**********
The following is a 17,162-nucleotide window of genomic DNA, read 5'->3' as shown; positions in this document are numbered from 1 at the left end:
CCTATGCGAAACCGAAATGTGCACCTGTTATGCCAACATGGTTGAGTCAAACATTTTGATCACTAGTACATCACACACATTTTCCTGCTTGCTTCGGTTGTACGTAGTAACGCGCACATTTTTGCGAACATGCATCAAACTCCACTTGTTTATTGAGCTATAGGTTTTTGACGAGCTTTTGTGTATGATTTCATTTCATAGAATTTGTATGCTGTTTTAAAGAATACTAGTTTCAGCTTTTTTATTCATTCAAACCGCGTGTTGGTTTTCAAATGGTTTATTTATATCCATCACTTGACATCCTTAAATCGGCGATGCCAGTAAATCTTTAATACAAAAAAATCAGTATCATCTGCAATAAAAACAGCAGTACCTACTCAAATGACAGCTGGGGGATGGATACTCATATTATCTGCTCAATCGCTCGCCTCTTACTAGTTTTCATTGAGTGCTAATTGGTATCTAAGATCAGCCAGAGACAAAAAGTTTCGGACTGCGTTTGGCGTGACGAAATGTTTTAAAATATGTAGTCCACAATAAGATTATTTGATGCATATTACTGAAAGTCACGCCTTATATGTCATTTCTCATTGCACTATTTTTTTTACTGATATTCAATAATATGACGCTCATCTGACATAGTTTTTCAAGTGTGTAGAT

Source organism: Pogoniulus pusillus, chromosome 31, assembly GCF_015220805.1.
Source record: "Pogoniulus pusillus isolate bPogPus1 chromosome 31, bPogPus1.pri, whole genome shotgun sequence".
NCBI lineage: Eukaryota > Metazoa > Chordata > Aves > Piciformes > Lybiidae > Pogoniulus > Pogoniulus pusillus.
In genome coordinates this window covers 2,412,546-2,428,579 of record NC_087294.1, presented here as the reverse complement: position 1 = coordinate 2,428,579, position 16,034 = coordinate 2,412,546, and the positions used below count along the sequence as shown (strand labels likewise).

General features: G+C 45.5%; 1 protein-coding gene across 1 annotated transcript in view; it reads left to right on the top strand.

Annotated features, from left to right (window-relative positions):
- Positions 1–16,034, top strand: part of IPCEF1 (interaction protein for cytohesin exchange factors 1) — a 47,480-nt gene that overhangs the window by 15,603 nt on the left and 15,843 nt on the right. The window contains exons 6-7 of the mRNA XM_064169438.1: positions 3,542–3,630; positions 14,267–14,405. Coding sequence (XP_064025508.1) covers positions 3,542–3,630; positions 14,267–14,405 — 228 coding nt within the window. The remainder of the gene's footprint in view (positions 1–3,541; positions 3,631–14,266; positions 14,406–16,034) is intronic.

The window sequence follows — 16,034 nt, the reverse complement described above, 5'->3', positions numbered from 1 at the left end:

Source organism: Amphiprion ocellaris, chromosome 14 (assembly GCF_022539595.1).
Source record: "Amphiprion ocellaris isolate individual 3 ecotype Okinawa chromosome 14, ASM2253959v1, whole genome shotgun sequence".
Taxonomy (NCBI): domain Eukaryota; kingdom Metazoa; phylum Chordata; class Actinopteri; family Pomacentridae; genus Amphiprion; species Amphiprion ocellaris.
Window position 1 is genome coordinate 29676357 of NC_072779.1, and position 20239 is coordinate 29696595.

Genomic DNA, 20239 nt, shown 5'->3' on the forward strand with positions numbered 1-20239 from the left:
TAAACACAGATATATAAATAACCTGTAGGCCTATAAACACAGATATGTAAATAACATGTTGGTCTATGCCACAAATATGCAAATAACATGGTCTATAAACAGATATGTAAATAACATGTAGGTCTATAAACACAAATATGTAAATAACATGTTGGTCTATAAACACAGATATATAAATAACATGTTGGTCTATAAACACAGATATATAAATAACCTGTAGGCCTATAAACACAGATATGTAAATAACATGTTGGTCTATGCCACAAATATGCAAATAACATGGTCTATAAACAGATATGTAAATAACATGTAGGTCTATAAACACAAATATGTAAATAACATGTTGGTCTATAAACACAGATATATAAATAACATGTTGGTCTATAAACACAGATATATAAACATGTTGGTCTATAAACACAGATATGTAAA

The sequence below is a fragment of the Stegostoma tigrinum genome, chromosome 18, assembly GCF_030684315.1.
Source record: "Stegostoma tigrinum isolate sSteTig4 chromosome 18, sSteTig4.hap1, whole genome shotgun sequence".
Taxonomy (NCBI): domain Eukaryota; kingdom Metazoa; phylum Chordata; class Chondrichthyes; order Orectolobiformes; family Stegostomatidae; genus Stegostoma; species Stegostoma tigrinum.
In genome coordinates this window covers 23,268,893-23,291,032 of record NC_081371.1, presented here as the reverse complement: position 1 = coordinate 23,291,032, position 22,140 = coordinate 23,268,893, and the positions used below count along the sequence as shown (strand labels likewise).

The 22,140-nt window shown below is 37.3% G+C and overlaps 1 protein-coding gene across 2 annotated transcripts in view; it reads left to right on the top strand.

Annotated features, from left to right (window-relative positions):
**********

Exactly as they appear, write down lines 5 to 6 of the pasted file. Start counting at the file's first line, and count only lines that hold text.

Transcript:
NCBI lineage: Eukaryota > Metazoa > Chordata > Aves > Piciformes > Lybiidae > Pogoniulus > Pogoniulus pusillus.
In genome coordinates this window covers 2,412,546-2,428,579 of record NC_087294.1, presented here as the reverse complement: position 1 = coordinate 2,428,579, position 16,034 = coordinate 2,412,546, and the positions used below count along the sequence as shown (strand labels likewise).